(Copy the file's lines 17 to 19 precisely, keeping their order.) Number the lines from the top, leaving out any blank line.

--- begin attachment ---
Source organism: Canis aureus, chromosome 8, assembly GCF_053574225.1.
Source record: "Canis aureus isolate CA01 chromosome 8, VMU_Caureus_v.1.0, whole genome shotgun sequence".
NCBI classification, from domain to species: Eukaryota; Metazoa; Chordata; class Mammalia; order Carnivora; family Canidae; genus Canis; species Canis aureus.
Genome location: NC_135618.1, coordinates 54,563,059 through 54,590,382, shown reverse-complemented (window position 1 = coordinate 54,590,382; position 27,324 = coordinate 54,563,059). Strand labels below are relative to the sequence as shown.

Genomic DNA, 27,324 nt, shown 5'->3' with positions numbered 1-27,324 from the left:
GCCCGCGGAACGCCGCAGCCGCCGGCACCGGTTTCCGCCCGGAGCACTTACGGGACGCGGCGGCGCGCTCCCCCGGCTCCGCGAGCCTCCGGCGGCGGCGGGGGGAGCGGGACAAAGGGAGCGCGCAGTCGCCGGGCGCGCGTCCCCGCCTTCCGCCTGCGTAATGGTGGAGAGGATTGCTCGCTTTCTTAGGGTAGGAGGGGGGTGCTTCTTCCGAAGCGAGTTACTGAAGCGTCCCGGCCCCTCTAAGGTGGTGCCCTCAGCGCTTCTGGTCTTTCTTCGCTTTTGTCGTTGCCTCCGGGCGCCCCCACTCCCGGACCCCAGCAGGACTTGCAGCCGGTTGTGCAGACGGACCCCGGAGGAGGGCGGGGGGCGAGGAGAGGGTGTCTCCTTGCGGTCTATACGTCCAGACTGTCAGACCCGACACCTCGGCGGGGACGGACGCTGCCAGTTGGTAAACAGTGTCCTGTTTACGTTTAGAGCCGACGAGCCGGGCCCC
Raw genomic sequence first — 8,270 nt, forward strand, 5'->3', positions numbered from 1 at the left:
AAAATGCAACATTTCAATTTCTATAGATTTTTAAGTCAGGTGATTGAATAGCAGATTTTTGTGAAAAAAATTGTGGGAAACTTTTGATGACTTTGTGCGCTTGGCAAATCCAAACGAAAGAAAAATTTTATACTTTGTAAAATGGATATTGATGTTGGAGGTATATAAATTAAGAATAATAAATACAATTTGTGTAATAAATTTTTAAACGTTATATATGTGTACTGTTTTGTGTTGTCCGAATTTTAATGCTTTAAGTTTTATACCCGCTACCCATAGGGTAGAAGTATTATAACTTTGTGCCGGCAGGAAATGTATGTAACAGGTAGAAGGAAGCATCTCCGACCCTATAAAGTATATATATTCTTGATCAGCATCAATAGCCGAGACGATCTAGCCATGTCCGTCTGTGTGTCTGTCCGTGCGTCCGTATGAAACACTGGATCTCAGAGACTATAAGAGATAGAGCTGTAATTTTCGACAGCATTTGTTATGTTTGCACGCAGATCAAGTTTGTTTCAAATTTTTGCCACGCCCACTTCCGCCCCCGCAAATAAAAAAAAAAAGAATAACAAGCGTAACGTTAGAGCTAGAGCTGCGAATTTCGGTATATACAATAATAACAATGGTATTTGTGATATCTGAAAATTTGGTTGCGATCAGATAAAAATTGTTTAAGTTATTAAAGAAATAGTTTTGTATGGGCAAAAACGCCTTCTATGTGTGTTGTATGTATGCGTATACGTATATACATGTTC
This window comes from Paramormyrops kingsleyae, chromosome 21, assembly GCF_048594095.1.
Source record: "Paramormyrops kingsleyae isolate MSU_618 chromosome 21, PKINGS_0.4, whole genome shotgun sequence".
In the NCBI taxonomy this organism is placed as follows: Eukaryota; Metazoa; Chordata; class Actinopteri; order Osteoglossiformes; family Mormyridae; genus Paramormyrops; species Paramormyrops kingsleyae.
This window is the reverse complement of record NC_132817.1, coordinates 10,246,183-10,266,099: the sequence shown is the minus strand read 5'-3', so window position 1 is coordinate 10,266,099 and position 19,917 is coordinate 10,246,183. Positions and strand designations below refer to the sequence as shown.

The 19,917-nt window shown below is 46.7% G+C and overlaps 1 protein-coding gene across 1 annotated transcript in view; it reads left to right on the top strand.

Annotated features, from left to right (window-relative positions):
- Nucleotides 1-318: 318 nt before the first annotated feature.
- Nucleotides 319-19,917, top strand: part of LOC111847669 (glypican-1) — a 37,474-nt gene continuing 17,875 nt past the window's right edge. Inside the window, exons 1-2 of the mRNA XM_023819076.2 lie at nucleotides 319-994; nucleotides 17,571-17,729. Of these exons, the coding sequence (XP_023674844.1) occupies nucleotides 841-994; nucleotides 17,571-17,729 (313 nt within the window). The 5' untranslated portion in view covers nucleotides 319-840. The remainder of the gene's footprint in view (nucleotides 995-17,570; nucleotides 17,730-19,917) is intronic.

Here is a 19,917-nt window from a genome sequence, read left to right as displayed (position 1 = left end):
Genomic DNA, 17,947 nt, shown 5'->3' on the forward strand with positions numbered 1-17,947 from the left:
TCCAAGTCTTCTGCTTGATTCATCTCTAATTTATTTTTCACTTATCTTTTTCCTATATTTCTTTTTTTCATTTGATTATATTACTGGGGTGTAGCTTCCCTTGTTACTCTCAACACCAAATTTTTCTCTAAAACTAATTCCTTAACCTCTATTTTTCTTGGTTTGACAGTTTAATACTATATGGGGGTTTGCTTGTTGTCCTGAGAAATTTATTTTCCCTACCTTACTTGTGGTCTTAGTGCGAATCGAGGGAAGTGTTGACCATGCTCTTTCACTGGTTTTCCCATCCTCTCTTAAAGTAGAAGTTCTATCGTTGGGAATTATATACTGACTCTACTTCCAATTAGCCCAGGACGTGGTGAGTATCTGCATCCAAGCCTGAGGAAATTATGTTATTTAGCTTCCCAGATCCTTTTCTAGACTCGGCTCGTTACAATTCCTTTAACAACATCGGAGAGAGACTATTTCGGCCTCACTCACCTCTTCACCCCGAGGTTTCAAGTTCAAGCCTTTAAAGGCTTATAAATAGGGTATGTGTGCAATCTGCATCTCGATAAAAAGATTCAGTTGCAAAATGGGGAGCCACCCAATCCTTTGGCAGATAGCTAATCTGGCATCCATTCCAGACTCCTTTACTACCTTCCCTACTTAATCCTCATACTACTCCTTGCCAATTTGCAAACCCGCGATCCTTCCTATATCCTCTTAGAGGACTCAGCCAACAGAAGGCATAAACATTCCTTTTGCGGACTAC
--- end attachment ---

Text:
Here is a 19,917-nt window from a genome sequence, read left to right as displayed (position 1 = left end):
Genomic DNA, 17,947 nt, shown 5'->3' on the forward strand with positions numbered 1-17,947 from the left:
TCCAAGTCTTCTGCTTGATTCATCTCTAATTTATTTTTCACTTATCTTTTTCCTATATTTCTTTTTTTCATTTGATTATATTACTGGGGTGTAGCTTCCCTTGTTACTCTCAACACCAAATTTTTCTCTAAAACTAATTCCTTAACCTCTATTTTTCTTGGTTTGACAGTTTAATACTATATGGGGGTTTGCTTGTTGTCCTGAGAAATTTATTTTCCCTACCTTACTTGTGGTCTTAGTGCGAATCGAGGGAAGTGTTGACCATGCTCTTTCACTGGTTTTCCCATCCTCTCTTAAAGTAGAAGTTCTATCGTTGGGAATTATATACTGACTCTACTTCCAATTAGCCCAGGACGTGGTGAGTATCTGCATCCAAGCCTGAGGAAATTATGTTATTTAGCTTCCCAGATCCTTTTCTAGACTCGGCTCGTTACAATTCCTTTAACAACATCGGAGAGAGACTATTTCGGCCTCACTCACCTCTTCACCCCGAGGTTTCAAGTTCAAGCCTTTAAAGGCTTATAAATAGGGTATGTGTGCAATCTGCATCTCGATAAAAAGATTCAGTTGCAAAATGGGGAGCCACCCAATCCTTTGGCAGATAGCTAATCTGGCATCCATTCCAGACTCCTTTACTACCTTCCCTACTTAATCCTCATACTACTCCTTGCCAATTTGCAAACCCGCGATCCTTCCTATATCCTCTTAGAGGACTCAGCCAACAGAAGGCATAAACATTCCTTTTGCGGACTAC